Lao customs regulations limit visitors to 500 cigarettes and one litre of distilled alcohol per person upon entry, but in practice bags are rarely opened unless a suspiciously large amount of luggage is being brought in. A customs declaration form must be filled out along with the arrival form, but typically nobody bothers to check that the information is correct. There is no limit on the amount of foreign currency you can bring into Laos.
Laos is one of the world’s poorest nations, and consequently one of the cheapest Asian countries to travel in. Your largest expense is likely to be transport, with journeys usually costing between 60,000 and 120,000K; accommodation and food are very inexpensive.
By eating at noodle stalls and cheap restaurants, opting for basic accommodation and travelling by public transport, you can travel in Laos on a daily budget of less than $20. Staying in more upmarket hotels and resorts, and eating in the best restaurants will push your budget up to a very reasonable $40–60 a day – though you’ll struggle to find upmarket accommodation and restaurants in much of the country. Note, however, that prices are significantly higher in Vientiane and Luang Prabang.
While restaurants and some shops have fixed prices, in general merchandise almost never has price tags, and the lack of a fixed pricing scheme can take some getting used to. Prices, unless marked or for food in a market, should usually be negotiated, as should the cost of chartering transport (as opposed to fares on passenger vehicles, which are non-negotiable). Hotel and guesthouse operators are usually open to a little bargaining, particularly during off-peak months.
Bargaining is very much a part of life in Laos, and an art form, requiring a delicate balance of humour, patience and tact. It’s important to remain realistic, as vendors will lose interest if you’ve quoted a price that’s way out of line, and to keep a sense of perspective: cut-throat haggling over 1000K only reflects poorly on both buyer and seller. As the Lao in general – with the exception of drivers of vehicles for hire and souvenir sellers in Vientiane and Luang Prabang – are less out to rip off tourists than their counterparts in Thailand and Vietnam, they start off the haggling by quoting a fairly realistic price and expect to come down only a little. It’s worth bearing in mind that the country’s dependence on imported goods from its neighbours does push prices up – whether for food, toiletries or transport.
Supplied at 220 volts AC. Two-pin sockets taking plugs with flat prongs are the norm. Many smaller towns, including several provincial capitals, have power for only a few hours in the evening or none at all, so it’s worth bringing a torch.
Good, reliable information on Laos is hard to come by and, because everything from visa requirements to transport routes are subject to frequent change, your best bet is often to get the latest advice from internet forums, guesthouses and fellow travellers.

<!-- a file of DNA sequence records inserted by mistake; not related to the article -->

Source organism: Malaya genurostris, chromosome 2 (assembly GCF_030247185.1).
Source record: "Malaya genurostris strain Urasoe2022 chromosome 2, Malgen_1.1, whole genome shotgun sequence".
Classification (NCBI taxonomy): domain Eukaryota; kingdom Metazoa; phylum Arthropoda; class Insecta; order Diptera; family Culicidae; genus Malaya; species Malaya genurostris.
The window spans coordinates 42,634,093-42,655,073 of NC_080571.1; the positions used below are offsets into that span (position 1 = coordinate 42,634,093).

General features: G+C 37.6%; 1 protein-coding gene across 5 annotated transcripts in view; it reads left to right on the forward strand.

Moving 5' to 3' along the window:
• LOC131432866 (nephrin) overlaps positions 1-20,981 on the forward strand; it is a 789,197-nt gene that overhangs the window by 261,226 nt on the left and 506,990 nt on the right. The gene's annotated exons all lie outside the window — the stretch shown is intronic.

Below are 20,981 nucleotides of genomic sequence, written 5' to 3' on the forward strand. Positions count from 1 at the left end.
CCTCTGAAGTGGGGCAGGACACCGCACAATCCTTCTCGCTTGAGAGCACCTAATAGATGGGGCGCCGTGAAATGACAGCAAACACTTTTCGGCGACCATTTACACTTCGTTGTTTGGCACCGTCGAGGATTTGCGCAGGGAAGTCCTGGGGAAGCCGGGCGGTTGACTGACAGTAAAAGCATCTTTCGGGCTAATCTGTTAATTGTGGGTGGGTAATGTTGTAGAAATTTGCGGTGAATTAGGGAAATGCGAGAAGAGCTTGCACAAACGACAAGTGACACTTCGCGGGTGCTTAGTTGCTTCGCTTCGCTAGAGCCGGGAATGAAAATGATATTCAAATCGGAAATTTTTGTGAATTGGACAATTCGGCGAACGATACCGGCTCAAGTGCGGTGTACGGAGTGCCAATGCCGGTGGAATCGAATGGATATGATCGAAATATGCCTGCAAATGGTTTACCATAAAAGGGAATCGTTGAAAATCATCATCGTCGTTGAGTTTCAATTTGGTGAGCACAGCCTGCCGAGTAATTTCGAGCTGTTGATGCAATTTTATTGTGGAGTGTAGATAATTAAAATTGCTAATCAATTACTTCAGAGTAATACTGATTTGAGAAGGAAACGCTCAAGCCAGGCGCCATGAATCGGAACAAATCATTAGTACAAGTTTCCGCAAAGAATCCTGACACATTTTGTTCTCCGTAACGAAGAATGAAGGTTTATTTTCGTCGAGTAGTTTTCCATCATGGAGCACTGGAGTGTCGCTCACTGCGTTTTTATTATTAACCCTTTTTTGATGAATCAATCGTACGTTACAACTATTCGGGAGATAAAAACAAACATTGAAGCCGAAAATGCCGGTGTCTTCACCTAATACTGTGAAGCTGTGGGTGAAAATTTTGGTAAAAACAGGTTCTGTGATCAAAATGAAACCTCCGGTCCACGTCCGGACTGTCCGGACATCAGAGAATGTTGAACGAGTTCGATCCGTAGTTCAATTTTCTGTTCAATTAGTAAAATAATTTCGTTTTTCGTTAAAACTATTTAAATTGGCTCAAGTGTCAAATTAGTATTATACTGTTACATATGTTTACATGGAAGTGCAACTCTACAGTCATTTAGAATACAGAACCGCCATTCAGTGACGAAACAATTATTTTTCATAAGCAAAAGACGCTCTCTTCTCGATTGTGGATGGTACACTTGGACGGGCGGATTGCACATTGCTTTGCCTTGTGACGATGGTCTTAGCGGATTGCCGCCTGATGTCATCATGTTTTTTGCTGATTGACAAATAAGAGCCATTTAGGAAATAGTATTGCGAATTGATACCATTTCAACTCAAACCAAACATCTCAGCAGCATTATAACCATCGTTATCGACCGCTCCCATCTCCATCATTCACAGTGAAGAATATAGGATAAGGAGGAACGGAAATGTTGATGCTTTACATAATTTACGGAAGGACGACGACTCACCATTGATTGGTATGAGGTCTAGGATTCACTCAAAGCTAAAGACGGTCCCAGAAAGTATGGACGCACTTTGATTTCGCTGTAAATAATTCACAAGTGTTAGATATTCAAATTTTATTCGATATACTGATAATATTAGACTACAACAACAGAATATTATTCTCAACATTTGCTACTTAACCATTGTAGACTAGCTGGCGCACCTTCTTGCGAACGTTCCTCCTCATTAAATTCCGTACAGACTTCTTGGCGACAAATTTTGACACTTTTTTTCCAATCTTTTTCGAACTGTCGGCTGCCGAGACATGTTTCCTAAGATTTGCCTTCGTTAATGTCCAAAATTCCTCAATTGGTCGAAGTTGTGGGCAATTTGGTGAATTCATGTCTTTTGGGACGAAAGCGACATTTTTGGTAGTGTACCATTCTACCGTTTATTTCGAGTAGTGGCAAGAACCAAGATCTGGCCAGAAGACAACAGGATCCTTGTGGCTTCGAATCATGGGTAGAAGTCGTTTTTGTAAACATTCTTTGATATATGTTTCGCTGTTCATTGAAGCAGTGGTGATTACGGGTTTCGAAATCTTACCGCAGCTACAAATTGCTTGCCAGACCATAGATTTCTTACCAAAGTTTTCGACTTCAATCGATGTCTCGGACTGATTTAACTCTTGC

The government-run Lao National Tourism Administration (LNTA for short; wwww.tourismlaos.org), which has offices around Laos, including Vientiane and Luang Prabang, should be able to supply decent brochures and maps, including Destination Laos, a free mini-guidebook published annually.
Privately owned travel companies such as Green Discovery and Diethelm Travel can provide reliable tourist information in provincial capitals, as well as some free fold-out maps. For more detailed maps of the country, try one of the bookshops in Vientiane or Vang Vieng.
wwww.destination-laos.net Attractive province-by-province guide to Laos, featuring maps, pictures and plenty of useful information.
wwww.vientianetimes.com Features news, accommodation listings and links to hundreds of other websites on Laos.
wwww.mekongexpress.com Huge general info site.
wwww.laoembassy.com Website of the Lao embassy to the United States features tourist info and updated visa regulations.
wwww.ecotourismlaos.com A slick, award-winning website by the Lao National Tourism Administration that features helpful tips on exploring Laos’s national parks.
wwww.laos-travel.itgo.com Useful site (if a little dated) with province-by-province info.
wwww.laosglobe.com Laos-related news from around the world is collated on this regularly updated site.
wwww.tripadvisor.com User-generated reviews of hotels, guesthouses and tourist attractions in Laos.
wwww.muonglao.com This locally run website includes travel tips and a list of tourist highlights.
wwww.theboatlanding.laopdr.com An excellent site on travel in Northern Laos. Features information on independent trekking and eco-tourism.
It is important to purchase a good travel insurance policy before travelling that covers against theft, loss and illness or injury. Good medical coverage is particularly important in Laos where the poor healthcare system means that any serious accident or illness while there would most likely require you to travel to Thailand for treatment.